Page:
Marie Hilao-Enriquez, martial law activist, dies

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TO GO WITH Philippines-revolution-vote-Marcos-rights,FOCUS by Joel Guinto
This photo taken on February 22, 2016 shows Marie Hilao-Enriquez, (L), vice president of Selda, a group of people who were detained by late Philippine dictator Ferdinand Marcos' security forces, and Selda president Bonifacio Ilagan (R), a former student activist who was jailed without trial for two years during the dictatorship, as they attend a protest against the possible return of any Marcos to the presidential palace in Manila. The Philippines is this week celebrating 30 years of democracy, but thousands who suffered through the Marcos dictatorship tremble with anger at slow justice and the stunning political ascent of the late strongman's heir. President Benigno Aquino will on February 25 lead the commemoration of the
FILE PHOTO: This photo taken on February 22, 2016 shows Marie Hilao-Enriquez, (L), vice president of Selda, a group of people who were detained by late Philippine dictator Ferdinand Marcos' security forces, and Selda president Bonifacio Ilagan (R), a former student activist who was jailed without trial for two years during the dictatorship, as they attend a protest against the possible return of any Marcos to the presidential palace in Manila. (Photo: NOEL CELIS/AFP via Getty Images)

Amaryllis “Marie” Hilao-Enriquez, an icon in the human rights movement in the Philippines, passed away on Sunday at the age of 68. The news of her passing came from her daughter, Andrea Enriquez.

“My mother dedicated her life to fighting for justice and human rights. She was a beautiful person: funny, intelligent, brave, and strong. She was loved and will be greatly missed,” Andrea said in a post.

In 1995, Marie Enriquez helped establish Karapatan where she served as the founding secretary general and eventually as chairperson in 2009.

As a human rights worker under the organization, Enriquez worked for the release of political prisoners and the dismissal of charges against wrongfully detained individuals in pursuit of justice.

Remembering Marie Enriquez

Marie studied occupational therapy at the College of Medicine of the University of the Philippines. It was there where she became involved in social issues and activism and eventually joined Kabataan Makabayan, a national democratic youth organization.

Her sister, Liliosa Hilao, was also a martial law activist who served as the editor-in-chief of the student publication of the Pamantasan ng Lungsod ng Maynila. Liliosa was the first reported case of killing under military detention after Marcos’s martial law was imposed.

According to Karapatan, Enriquez went underground to continue her work as a community organizer after her sister’s death. Due to her opposition to the martial rule, she was arrested in 1974 where she was tortured and detained for two years.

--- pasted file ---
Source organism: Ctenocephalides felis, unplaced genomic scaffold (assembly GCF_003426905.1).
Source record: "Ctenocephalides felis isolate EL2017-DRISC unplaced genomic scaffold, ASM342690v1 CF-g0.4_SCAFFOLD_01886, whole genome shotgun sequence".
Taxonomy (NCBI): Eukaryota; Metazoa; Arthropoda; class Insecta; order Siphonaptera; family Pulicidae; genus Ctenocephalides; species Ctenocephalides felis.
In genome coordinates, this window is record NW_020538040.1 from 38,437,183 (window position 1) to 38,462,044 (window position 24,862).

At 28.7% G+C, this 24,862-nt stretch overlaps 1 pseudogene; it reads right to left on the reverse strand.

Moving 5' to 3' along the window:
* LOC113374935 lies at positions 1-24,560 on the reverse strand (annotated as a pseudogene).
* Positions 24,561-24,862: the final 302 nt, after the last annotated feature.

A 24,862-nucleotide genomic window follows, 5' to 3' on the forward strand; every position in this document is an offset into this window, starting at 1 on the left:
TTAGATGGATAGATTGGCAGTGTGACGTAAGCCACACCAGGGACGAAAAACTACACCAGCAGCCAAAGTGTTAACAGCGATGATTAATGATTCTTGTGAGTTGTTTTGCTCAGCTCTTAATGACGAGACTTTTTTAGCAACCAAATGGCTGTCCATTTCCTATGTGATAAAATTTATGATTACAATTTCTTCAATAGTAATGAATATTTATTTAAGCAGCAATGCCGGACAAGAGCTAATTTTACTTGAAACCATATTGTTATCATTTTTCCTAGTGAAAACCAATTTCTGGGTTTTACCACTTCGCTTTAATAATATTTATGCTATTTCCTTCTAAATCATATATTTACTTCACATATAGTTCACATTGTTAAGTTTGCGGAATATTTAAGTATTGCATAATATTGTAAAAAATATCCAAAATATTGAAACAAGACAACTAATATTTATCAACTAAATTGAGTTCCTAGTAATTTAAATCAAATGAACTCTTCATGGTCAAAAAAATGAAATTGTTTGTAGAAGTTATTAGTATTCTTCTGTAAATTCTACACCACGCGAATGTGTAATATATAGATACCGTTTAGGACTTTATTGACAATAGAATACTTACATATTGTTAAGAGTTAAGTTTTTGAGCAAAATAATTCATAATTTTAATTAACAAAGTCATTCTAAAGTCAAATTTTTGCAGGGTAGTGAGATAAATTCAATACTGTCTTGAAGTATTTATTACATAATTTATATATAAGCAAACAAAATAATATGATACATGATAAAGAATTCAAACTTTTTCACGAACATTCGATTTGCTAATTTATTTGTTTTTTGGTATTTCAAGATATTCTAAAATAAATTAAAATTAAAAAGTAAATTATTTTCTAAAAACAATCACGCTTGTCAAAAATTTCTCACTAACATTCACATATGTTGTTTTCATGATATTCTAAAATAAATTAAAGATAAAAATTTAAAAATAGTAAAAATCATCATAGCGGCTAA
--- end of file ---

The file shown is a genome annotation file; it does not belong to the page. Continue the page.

After her release, Enriquez joined the Kapisanan para sa Pagpapalaya at Amnestiya ng mga Detenidong Pulitikal sa Pilipinas or Kapatid and campaigned for the release of her detained husband.

Enriquez continued her advocacy and her call for justice even after the ouster of the late dictator Marcos. Post-EDSA, she campaigned for reparations for victims of human rights abuses during the martial law period.

As a member of the Samahan ng Ex-Detainees Laban sa Detensyon at Para sa Amnestiya (SELDA), where she eventually served as a chairperson, Enriquez worked for the filing of the class action against the Marcoses in Hawaii, where her mother and younger sister were named plaintiffs.

Enriquez also worked for the enactment of Republic Act No. 10368 or the Human Rights Victims Reparation and Recognition Act of 2013. The law led to the compensation of more than 11,000 martial law victims under the Human Rights Victims’ Claims Board.

In 2016, Enriquez led the formation of Campaign Against the Return of the Marcoses and Martial Law (CARMMA) where she and her organization campaigned against historical revisionism of the martial law period.

Karapatan remembered Marie as a mentor to numerous activists and human rights workers during her decades-long service. “We are deeply indebted to her brilliant, selfless and passionate work as among the foremost human rights defenders in the Philippines. We vow to strive to honor her legacy of service to the Filipino people in every possible way that we can and as long as tyrants and dictators remain in our midst,” Karapatan said in their statement.

“Tita Marie, as she is fondly called by many, is a stalwart in the anti-Marcos dictatorship struggle and in the relentless advocacy for justice and accountability of the Marcoses,” human rights organization Karapatan said.

Meanwhile, National Union of Peoples’ Lawyers (NUPL) president and Marie’s close friend Edre Olalia said calling Enriquez “an icon of the human rights struggle is an understatement.”

“Don’t worry, we got the baton and we are holding to it fast,” Olalia added.

Basti Evangelista is a news and opinion writer who focuses on Philippine national politics and sectoral issues. His personal advocacy includes press freedom and social justice.

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